Validation of High-Voltage Vehicle SystemsFast and Precise Measurement
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Validation of High-Voltage Vehicle Systems
Electrification of the powertrain is leading to new and more stringent safety engineering requirements. For example, high-voltage components are subject to national and international regulations such as ECE-R 100 and standards like ISO 7637-4. At the same time, in-vehicle systems must also be functional, safe, robust, compact, lightweight and efficient. These requirements lead to high system complexity.
The overall system consists of components which are developed, in parallel, by different suppliers and development departments. Such components for the high-voltage (HV) vehicle system include the electric motor, battery, inverter, on-board charger, electric heater, electric compressor and DC/DC converter.
Both the individual components and the overall system must be verified and validated. In the early phases of development, this is done by simulation and on the test bench. However, a final release cannot be issued until the DUT is tested in its real environment.
The electrical system of an electric vehicle is significantly more complex than that of a conventional vehicle due to the two DC networks. The layout of the powertrain, the charging components and the HV consumers present entirely new requirements. They can vary from vehicle to vehicle depending on the electrical system topology and the voltage levels in the low-voltage and high-voltage systems that can extend up to 800 V. There are also varying requirements for load and dynamic response.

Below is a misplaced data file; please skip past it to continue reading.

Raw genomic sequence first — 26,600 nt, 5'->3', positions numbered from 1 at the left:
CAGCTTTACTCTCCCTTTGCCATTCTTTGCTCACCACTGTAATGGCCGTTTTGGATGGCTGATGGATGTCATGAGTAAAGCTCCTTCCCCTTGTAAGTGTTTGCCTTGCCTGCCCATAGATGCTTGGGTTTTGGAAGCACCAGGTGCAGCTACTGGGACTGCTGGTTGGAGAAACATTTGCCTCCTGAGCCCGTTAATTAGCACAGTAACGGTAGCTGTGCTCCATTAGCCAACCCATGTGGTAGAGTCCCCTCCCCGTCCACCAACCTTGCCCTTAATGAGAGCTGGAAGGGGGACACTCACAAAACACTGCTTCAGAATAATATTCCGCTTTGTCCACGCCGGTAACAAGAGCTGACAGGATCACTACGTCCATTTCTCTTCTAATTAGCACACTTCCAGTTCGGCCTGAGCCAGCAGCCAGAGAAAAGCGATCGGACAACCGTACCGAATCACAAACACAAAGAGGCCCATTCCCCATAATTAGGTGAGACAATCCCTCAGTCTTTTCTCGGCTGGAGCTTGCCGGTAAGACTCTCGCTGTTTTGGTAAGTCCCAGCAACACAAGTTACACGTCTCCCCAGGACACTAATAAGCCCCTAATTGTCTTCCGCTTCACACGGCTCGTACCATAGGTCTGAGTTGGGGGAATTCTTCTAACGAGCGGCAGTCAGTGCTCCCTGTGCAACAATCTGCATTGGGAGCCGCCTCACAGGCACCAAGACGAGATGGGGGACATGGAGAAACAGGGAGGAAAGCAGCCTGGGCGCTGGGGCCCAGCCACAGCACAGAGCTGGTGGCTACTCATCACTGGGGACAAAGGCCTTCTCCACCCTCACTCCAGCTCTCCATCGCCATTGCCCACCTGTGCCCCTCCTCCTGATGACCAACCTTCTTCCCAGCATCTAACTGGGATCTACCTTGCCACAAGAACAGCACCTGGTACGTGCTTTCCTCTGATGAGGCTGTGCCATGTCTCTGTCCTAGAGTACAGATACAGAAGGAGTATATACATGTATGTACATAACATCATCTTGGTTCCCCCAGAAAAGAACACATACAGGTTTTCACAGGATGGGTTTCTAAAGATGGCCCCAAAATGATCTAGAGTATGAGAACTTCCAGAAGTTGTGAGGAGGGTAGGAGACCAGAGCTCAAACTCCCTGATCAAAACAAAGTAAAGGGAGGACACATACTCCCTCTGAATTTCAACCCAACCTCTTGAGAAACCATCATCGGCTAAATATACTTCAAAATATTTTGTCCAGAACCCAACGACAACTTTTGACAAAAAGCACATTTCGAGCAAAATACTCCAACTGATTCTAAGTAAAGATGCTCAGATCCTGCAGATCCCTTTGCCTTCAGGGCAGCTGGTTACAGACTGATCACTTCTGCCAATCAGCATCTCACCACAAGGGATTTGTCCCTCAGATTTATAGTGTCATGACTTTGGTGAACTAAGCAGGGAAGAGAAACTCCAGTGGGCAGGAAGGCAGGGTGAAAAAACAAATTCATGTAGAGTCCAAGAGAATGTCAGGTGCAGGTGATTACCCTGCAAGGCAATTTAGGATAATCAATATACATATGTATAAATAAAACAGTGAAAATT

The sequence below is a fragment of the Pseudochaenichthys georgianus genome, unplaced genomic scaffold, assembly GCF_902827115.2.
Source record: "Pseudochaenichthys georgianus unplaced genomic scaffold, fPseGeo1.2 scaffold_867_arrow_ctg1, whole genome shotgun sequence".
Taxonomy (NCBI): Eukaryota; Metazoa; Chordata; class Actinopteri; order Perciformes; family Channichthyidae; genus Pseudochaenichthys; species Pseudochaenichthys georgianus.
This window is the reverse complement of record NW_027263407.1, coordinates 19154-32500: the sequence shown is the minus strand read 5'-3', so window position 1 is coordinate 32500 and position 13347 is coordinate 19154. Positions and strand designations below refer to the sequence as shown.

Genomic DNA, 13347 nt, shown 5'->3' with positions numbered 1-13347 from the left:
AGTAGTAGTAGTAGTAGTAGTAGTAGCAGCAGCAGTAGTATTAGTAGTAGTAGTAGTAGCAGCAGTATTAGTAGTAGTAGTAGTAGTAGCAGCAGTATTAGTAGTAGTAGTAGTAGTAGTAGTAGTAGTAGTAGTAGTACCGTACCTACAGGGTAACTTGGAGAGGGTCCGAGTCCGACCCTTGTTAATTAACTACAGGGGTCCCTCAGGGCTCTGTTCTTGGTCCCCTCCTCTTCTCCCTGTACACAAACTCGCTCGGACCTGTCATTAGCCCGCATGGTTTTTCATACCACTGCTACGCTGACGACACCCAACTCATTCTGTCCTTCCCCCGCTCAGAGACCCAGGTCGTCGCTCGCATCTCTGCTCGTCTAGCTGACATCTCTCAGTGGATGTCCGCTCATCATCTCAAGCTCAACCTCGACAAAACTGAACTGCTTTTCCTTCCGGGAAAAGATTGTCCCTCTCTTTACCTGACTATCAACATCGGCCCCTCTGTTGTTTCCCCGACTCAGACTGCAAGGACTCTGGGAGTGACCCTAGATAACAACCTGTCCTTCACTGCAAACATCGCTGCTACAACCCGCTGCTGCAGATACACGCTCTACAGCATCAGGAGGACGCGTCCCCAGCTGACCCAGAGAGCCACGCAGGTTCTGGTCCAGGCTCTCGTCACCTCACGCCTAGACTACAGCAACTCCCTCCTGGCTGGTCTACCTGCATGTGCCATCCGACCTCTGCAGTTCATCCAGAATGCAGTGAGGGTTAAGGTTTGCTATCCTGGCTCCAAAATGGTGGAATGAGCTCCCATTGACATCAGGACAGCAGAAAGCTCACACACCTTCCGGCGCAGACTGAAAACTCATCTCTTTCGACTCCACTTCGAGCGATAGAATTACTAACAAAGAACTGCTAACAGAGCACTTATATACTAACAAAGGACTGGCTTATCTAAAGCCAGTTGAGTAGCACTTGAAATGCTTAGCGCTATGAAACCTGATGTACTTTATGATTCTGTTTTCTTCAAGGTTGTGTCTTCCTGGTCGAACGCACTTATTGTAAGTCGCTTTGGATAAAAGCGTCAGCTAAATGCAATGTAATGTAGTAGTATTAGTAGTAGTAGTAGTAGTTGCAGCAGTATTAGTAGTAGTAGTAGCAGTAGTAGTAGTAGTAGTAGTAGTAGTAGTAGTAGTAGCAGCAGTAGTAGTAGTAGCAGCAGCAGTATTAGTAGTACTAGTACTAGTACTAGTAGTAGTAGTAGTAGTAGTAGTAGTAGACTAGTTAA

Validation of the HV electrical system involves very high requirements for sampling rate, HV safety and scalability of the measurement system used. The entire HV electrical system is instrumented and sampled at numerous points to assure that all HV system components perform their tasks and are operational in any conceivable driving situation.
These measurements must be made at very high sampling rates to acquire and quantify additional effects such as voltage peaks caused by line inductances, abrupt load alternation or capacitive coupling of fast switching processes in the power electronics. To analyze the causes of errors, all of these measurements must be time-synchronous and must not originate from different measurement systems that are not coupled. The ECUs in the vehicle, besides transmitting measurement parameters on the various vehicle buses, also provide information that is relevant and important for validation. That is why this information is also measured time-synchronously and needs to be incorporated into the evaluation of overall behavior.
Of course, the measuring instruments used must be suitable for HV to prevent any sorts of hazards to users in the service garage or in vehicle operation. Validation conducted under extreme driving and operating conditions ensures that the specific design of the HV electrical system in the vehicle has sufficient reserves without imposing any limitations on vehicle operation. The road tests conducted for this purpose can also examine the effects of two electric motors with superimposed interferences.
Since voltage peaks are very fast and sporadic, and the tester needs this precise information during the drive, the measurement software must meet an additional, special requirement. It must be able to evaluate the signals online, e.g., to calculate triggers for starting recording. The trigger condition might, for example, be derived from the voltage signal over time, to detect whether a maximum value is exceeded in fast voltage changes.